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AIMS Science
Feldspar, is the most common
mineral in the earth’s crust. You
can find feldspar almost anywhere
in the world. You can find pieces
of it in the sand at the beach. It
is found in all kinds of rocks.
Some igneous rocks are made
almost entirely of feldspar.
Moonstones are beautiful and rare
gems made from white feldspar.
It can also be pink, green, or red.
Feldspar can be ground into clay
to make potter and dishes.
It is also a mineral found in
Kaopectate which is a medicine.
Luster – dull
Hardness – hard 6.0
Streak – white
Light – opaque
Quartz, can be one of the prettiest
and most colorful of all minerals.
Some types of quartz are made up
of tiny crystals. It can be clear,
purple, brown, or yellow. It is
always six-sided or hexagonal.
Quartz is valued for its beauty. It
can be used for jewelry. The
crystals can often be found in
Quartz crystals are used today in
watches, clocks, radios,
computers, microwave ovens, and
even VCR’s.
Luster – glassy and shiny
Hardness – hard 7.0
Streak – white
Light – transparent
to translucent
Galena, is shiny and very soft. It
can be scratched with your
fingernail or melted into shapes. If
it breaks, it separates into small
Galena contains lead, which is a
common metal. Hundreds of
years ago people believed it could
keep away evil spirits. We use it
today to keep out harmful
It is used in batteries and was
once added to gasoline and paint.
Since it is poisonous and harmful
it is not used in house paints or
gasoline anymore.
Luster – metallic to dull
Hardness – soft 2.5
Streak – lead gray
Light – opaque
Calcite, is one of the most
important minerals found in rocks
formed under water. It can also be
found in clam shells. Inside caves
stalactites and stalagmites contain
a lot of calcite.
One kind of calcite is call Iceland
spar. It is used in some kinds of
prisms and microscopes because it
can create a double image.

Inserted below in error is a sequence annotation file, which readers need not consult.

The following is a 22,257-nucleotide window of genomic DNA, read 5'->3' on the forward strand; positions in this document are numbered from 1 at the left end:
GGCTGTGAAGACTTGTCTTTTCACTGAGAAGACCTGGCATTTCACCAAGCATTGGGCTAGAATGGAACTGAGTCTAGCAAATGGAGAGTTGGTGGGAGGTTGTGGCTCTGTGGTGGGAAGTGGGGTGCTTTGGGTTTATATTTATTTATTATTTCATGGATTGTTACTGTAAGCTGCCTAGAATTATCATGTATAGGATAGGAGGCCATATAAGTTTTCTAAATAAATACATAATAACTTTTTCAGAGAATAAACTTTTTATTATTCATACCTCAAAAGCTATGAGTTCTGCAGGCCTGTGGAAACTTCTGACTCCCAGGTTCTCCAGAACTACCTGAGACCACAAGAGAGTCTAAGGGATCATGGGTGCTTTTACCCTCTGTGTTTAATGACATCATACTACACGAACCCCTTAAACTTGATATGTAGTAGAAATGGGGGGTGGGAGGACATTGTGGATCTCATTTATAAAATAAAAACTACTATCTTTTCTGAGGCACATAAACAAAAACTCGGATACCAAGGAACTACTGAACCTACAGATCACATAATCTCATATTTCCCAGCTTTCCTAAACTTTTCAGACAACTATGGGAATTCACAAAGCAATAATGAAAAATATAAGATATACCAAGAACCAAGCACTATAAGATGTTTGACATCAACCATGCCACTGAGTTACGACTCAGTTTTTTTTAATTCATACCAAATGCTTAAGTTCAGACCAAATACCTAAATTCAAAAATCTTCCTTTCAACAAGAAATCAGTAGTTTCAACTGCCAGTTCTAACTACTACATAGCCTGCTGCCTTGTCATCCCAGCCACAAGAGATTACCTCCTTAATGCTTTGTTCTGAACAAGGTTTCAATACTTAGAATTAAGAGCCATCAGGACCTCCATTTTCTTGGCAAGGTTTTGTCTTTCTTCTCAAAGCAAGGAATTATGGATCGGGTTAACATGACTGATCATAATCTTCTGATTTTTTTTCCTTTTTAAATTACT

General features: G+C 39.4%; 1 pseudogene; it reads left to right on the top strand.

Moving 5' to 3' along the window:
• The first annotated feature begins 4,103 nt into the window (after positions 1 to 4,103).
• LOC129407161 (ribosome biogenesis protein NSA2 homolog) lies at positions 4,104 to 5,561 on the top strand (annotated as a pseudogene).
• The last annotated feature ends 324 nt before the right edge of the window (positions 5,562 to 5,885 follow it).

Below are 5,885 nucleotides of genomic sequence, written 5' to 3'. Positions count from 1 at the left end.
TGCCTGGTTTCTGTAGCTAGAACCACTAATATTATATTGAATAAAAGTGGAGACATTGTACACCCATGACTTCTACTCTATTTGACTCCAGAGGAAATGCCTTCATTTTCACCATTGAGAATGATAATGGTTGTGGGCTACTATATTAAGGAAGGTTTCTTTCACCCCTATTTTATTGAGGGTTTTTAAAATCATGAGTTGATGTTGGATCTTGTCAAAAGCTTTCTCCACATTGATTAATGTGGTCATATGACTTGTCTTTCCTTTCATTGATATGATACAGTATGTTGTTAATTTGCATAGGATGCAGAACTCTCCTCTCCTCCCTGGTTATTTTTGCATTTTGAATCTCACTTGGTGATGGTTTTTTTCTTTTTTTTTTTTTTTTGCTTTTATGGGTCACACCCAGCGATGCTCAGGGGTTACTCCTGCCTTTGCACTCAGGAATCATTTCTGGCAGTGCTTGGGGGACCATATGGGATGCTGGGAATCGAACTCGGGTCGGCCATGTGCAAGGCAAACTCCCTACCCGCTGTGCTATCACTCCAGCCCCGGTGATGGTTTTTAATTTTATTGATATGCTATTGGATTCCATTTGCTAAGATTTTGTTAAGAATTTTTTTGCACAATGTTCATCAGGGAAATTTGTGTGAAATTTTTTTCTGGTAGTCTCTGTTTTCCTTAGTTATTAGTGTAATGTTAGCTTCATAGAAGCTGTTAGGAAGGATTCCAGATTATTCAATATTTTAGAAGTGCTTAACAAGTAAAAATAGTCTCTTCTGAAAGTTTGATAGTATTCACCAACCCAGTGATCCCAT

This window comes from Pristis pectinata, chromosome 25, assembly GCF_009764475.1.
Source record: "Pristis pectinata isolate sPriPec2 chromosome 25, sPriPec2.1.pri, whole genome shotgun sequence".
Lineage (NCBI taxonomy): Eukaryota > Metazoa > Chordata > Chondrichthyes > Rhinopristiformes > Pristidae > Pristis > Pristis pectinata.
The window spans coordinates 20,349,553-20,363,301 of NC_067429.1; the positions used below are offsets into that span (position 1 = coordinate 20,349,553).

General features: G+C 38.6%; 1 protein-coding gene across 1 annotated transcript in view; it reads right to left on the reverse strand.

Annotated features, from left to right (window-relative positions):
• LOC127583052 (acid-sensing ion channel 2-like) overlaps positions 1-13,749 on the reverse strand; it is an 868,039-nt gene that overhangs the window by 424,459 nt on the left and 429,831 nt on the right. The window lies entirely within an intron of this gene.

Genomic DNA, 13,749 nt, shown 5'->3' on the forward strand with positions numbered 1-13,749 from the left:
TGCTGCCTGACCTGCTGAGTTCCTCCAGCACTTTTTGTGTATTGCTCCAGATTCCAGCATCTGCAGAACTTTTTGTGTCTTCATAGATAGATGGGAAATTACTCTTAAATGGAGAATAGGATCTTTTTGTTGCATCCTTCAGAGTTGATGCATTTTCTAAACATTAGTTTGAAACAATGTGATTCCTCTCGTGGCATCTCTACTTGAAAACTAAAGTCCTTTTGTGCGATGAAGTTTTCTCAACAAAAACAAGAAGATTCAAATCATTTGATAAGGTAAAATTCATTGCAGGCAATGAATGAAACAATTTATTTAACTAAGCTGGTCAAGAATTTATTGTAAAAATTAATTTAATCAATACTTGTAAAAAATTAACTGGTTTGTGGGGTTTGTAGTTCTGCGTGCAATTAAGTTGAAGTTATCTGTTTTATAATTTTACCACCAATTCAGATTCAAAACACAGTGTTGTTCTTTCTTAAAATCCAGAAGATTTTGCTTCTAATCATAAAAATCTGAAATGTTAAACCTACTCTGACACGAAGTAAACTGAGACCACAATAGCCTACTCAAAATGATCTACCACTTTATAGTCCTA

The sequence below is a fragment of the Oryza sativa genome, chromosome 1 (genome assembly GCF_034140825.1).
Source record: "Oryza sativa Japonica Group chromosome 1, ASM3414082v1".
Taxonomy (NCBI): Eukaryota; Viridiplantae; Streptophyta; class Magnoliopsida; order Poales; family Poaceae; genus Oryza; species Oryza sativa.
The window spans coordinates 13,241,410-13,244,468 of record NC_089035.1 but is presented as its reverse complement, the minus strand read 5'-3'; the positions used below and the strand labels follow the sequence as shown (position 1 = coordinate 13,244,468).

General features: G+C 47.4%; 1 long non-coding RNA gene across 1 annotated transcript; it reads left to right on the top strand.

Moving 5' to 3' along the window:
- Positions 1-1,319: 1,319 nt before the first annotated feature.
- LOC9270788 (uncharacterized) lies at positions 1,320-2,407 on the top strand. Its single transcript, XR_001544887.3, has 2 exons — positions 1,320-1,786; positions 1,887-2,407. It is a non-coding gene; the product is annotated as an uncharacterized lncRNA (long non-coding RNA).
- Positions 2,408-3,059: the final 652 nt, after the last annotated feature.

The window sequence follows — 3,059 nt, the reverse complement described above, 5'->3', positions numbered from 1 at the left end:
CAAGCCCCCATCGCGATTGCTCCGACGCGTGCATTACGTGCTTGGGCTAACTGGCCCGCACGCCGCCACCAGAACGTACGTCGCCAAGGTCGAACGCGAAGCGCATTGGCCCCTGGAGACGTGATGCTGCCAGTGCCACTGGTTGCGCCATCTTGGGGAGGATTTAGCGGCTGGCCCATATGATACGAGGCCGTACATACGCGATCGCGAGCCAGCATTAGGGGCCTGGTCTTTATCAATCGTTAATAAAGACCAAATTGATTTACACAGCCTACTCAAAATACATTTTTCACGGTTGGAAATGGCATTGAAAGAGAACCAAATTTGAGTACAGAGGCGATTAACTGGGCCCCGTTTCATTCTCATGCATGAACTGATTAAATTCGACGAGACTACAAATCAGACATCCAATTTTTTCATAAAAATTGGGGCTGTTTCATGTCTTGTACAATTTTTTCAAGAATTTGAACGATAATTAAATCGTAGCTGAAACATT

It is usually white, but sometimes
it is so clear you can see through it.
Luster – glassy
Hardness – medium 3.0
Streak – white or gray
Light – transparent
to translucent
Graphite, is the lead in your
pencil. People began writing with
sticks of graphite about 400 years
ago, but wooden pencils were not
invented until 1700 in France. It is
better than ink because it is so soft
erasing it is easy.
Graphite can withstand high
temperatures so it is very useful for
conducting electricity. For these
reasons, it used to make electrodes
that carry electricity from one place
to another.
Luster – metallic to dull
Hardness – soft 1.0 – 2.0
Streak – black gray to
brownish gray
Light - opaque
Hematite, is found all over the
world. Some forms of hematite
look like a black, bumpy rock.
Anther kind is red-brown and was
used to make dark-red paint by
Native Americans. They covered
the walls of caves with paintings
of horses, buffaloes, and other
It is one of the minerals from
which we get iron. Iron is one of
the strongest material in the
world and is the main ingredient
of steel.
Luster – dull
Hardness – hard 5.0 -6.0
Streak – brown to gray
Light – opaque
Gypsum, looks dull and earthy. It
is usually found in small pieces.
These pieces are ground up to
make plaster of Paris. Plaster of
Paris is used to make casts for
broken bones. It can also be used
to make statues. This special kind
of gypsum is called alabaster and is
pink or white.
Today gypsum is used to construct
wall in homes and buildings. The
material known as ‘drywall’ is really
‘gypsum board.’
Luster – pearly
Hardness – soft 2.0
Streak – white
Light - translucent
Magnetite, as its name suggests,
is magnetic which is why this
mineral can attract metal.
Lodestone is the highly
magnetized form of magnetite that
makes a compass work.
No one knows who discovered it
but, some believe it was some
Shepard in Asia who noticed that
the iron nails in their sandals
sometimes clung to the ground as
they walked across a field with
rocks that contained magnetite.
For centuries people believed that
the mineral had secret powers.
They even thought it could cure
Luster – metallic to dull
Hardness – hard 5.5 – 6.5
Streak – black or gray
Light – opaque
Muscovite, is a shiny, silverywhite mineral that has many thin
sheets, like pages in a book.
Before glass was easily available,
many people in Russia used
pieces of muscovite to make
windows. The name “Moscow,”
the capital of Russia, comes from
the Russian word for “glass.” Did
you know that people from
Moscow are called “Muscovites”?
Luster – glassy and shiny
Hardness – soft 2.0 – 2.25
Streak – white
Light – transparent
to translucent
Important Minerals